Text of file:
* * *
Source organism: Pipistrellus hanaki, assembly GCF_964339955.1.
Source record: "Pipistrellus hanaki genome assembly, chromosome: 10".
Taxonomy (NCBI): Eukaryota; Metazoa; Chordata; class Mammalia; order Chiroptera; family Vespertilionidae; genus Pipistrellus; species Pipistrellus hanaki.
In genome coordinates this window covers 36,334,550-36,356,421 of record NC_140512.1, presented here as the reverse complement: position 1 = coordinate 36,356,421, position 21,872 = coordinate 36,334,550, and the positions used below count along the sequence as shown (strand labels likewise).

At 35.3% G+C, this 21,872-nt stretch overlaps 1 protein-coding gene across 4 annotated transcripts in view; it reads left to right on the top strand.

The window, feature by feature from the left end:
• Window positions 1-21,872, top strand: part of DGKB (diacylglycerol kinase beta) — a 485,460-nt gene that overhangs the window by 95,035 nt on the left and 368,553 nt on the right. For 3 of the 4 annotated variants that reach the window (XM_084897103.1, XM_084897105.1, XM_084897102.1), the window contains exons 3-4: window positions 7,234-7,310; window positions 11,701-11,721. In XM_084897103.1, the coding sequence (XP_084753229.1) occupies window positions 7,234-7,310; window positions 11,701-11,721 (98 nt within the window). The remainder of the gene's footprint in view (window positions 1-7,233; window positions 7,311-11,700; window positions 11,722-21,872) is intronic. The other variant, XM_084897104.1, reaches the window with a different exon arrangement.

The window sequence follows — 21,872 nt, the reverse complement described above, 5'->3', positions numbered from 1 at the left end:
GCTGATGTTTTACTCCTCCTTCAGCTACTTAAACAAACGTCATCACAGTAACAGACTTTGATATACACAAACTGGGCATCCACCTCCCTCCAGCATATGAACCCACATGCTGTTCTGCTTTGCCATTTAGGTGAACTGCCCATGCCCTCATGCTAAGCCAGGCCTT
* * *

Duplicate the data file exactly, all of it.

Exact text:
Source organism: Pipistrellus hanaki, assembly GCF_964339955.1.
Source record: "Pipistrellus hanaki genome assembly, chromosome: 10".
Taxonomy (NCBI): Eukaryota; Metazoa; Chordata; class Mammalia; order Chiroptera; family Vespertilionidae; genus Pipistrellus; species Pipistrellus hanaki.
In genome coordinates this window covers 36,334,550-36,356,421 of record NC_140512.1, presented here as the reverse complement: position 1 = coordinate 36,356,421, position 21,872 = coordinate 36,334,550, and the positions used below count along the sequence as shown (strand labels likewise).

At 35.3% G+C, this 21,872-nt stretch overlaps 1 protein-coding gene across 4 annotated transcripts in view; it reads left to right on the top strand.

The window, feature by feature from the left end:
• Window positions 1-21,872, top strand: part of DGKB (diacylglycerol kinase beta) — a 485,460-nt gene that overhangs the window by 95,035 nt on the left and 368,553 nt on the right. For 3 of the 4 annotated variants that reach the window (XM_084897103.1, XM_084897105.1, XM_084897102.1), the window contains exons 3-4: window positions 7,234-7,310; window positions 11,701-11,721. In XM_084897103.1, the coding sequence (XP_084753229.1) occupies window positions 7,234-7,310; window positions 11,701-11,721 (98 nt within the window). The remainder of the gene's footprint in view (window positions 1-7,233; window positions 7,311-11,700; window positions 11,722-21,872) is intronic. The other variant, XM_084897104.1, reaches the window with a different exon arrangement.

The window sequence follows — 21,872 nt, the reverse complement described above, 5'->3', positions numbered from 1 at the left end:
GCTGATGTTTTACTCCTCCTTCAGCTACTTAAACAAACGTCATCACAGTAACAGACTTTGATATACACAAACTGGGCATCCACCTCCCTCCAGCATATGAACCCACATGCTGTTCTGCTTTGCCATTTAGGTGAACTGCCCATGCCCTCATGCTAAGCCAGGCCTT